PARIS (AP) — In climate math, the difference between 1.5 and 2 degrees is much greater than 0.5.
Small nations say that for them, that half-degree could mean the difference between life and death. For larger nations, the question is what's realistic and what's not when it comes to limiting global warming.
The broader issue is how much warming is too much. In 2010, international negotiators formally adopted a goal of limiting warming to 2 degrees Celsius (3.6 degrees Fahrenheit) over pre-industrial times; Earth has already warmed nearly 1 degree.
The warming goal is what experts call a guardrail, and it has the potential to derail the climate talks going on in Paris if negotiators can't agree on a number.
Small island nations — like the Marshall Islands, Tuvalu and St. Lucia — and some other countries are pushing 1.5 because they see it as an issue of survival. They talk about sea level rise inundating cities, salt water killing off crops, and more dangerous storms wiping out cities.
"It's a fight that really should not be focused on numbers, 1.5, 2, 2.5," said James Fletcher, St. Lucia's minister for sustainable development, energy, science, and technology. "It should be focused on lives. We're not fighting for numbers, we're fighting for lives."
Climate scientists say both numbers are a bit arbitrary, but keeping warming to 1.5 degrees could increase the chance of survival for coral reefs, slow the rise in the number of ever-increasing severe weather disasters, and help keep the planet from hitting dreaded but so far unseen tipping points of irreversible environmental damage.
"There is no such thing as a guardrail where we are free from all the impacts of climate change; we've already seen climate change and it's widespread," said Chris Field, a Carnegie Institution scientist who headed an international scientific assessment of climate impacts two years ago.
For some countries, keeping warming to 1.5 degrees may require steep and painful cuts in carbon dioxide emissions from the burning of coal, oil and gas. But United Nations climate chief Christiana Figueres and climate talks president Laurent Fabius, the French foreign minister, were optimistic about compromise. So far, international negotiators trying to broker a deal say it's a challenge they think they can handle.
There are many issues in the talks that started Sunday and continue through mid-December. Climate negotiators are trying to figure out how much countries must reduce carbon dioxide emissions to keep the planet from heating up to dangerous levels; how to make sure countries do what they promise; and who pays for it all. But how much countries cut and pay could depend in part on the planetary goal.
"Whether the text will also take into account a very justifiable request from the most vulnerable countries to improve on those efforts, it remains to be seen how that is going to be handled," Figueres said in an interview with The Associated Press. "It wouldn't surprise me if there is a recognition of the intense vulnerability of some nations."
Fletcher said that based on reports from his negotiators, there will be pushback from some countries on the 1.5 goal.
U.S. chief climate negotiator Todd Stern said his delegation has talked with the small islands about their position.
"We haven't landed anywhere yet but we hear the concerns of those countries and we think those concerns are legitimate," he said.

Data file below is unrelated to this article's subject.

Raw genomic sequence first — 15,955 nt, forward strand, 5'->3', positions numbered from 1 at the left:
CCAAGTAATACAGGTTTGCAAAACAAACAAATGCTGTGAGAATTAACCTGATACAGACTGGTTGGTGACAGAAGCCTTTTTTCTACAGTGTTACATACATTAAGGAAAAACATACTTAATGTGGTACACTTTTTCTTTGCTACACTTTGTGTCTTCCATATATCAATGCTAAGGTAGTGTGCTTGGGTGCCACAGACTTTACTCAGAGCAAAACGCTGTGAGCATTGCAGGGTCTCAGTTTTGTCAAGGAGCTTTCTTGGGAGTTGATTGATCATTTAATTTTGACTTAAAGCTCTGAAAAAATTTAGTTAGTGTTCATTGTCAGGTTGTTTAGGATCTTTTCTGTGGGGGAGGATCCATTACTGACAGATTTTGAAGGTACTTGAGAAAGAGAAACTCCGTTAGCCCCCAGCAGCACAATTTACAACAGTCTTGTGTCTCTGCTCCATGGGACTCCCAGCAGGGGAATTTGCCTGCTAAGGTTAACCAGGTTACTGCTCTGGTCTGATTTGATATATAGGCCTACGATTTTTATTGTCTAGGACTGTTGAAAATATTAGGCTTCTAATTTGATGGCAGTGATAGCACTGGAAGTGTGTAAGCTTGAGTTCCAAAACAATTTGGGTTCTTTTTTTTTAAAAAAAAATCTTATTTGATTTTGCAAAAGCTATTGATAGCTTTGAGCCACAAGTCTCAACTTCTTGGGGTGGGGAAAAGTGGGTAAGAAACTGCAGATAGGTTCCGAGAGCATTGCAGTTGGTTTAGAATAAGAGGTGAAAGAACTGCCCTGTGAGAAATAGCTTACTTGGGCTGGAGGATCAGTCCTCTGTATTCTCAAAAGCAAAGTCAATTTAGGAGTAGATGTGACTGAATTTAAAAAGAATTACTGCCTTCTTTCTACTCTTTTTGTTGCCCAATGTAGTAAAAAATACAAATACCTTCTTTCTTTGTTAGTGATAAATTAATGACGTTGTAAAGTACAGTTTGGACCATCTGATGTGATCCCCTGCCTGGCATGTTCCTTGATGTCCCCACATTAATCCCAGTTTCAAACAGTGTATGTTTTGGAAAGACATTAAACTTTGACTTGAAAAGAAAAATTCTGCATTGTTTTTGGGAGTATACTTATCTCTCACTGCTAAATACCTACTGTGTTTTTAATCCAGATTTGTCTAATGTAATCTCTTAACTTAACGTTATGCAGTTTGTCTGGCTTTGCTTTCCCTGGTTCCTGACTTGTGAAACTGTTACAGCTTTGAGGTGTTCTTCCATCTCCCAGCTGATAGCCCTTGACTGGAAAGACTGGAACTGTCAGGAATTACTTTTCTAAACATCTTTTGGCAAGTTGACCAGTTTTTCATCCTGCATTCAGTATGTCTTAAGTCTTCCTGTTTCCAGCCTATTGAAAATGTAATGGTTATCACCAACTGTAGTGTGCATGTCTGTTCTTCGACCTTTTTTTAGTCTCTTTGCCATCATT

India's chief climate negotiator, Ashok Lavssa, said India believes that the number should be below 2 degrees, but whether it goes all the way to 1.5 is difficult to say.
Fletcher said he can see a compromise where both goals — 2 and 1.5 — are listed in whatever pact comes out of the conference and countries will agree to try to hit 1.5 but commit to 2 if they can't.
Then there's the question of whether either goal is attainable.
Andrew Jones, co-director of Climate Interactive, has run the numbers on computer models that simulate how much the world warms based on how much carbon pollution is spewed.
He calls achieving a 2 degree goal difficult and a 1.5 degree goal "very difficult." His numbers show that current pledges by nations would only limit warming to 3.5 degrees, down from the current trajectory of 4.5 degrees if nations continue producing emissions as they have been.
For example, to do its part in keeping warming to 2 degrees, the U.S. must cut emissions by 4.1 percent a year by 2030, but to get to 1.5, it must cut emissions by 6.2 percent a year. Those cuts would need to increase even more between 2030 and 2050. The fastest a country has ever cut carbon emissions was about 4 percent a year during the 1970s oil crisis, when France switched heavily to nuclear power.
But Jones and MIT professor John Sterman said people shouldn't get bogged down in the numbers right now. They said it's like driving from New York City to San Francisco, arguing about where you are going to park when you get there when you are still only on the East Coast.
Field said it's a bit of an academic question, especially since the emissions already spewed stay around for so long the world is nearly already committed to 1.5 degrees of warming.
"We're very, very close," Field said. "We're teetering on the edge of commitment to 1.5 degrees C," Field said. He added that he finds it difficult to imagine how the world can prevent 1.5 degrees of warming "without messing up the global economy, including people in developing countries."
Others, like James Hansen, a former NASA climate chief turned activist, said 2 degrees is too much warming, calling it "a crazy target to have; you cannot say that's a safe guardrail."
Hansen, often considered the godfather of global warming science said "1.5 is certainly less dangerous than 2 degrees; I wouldn't even want to characterize that as a guardrail."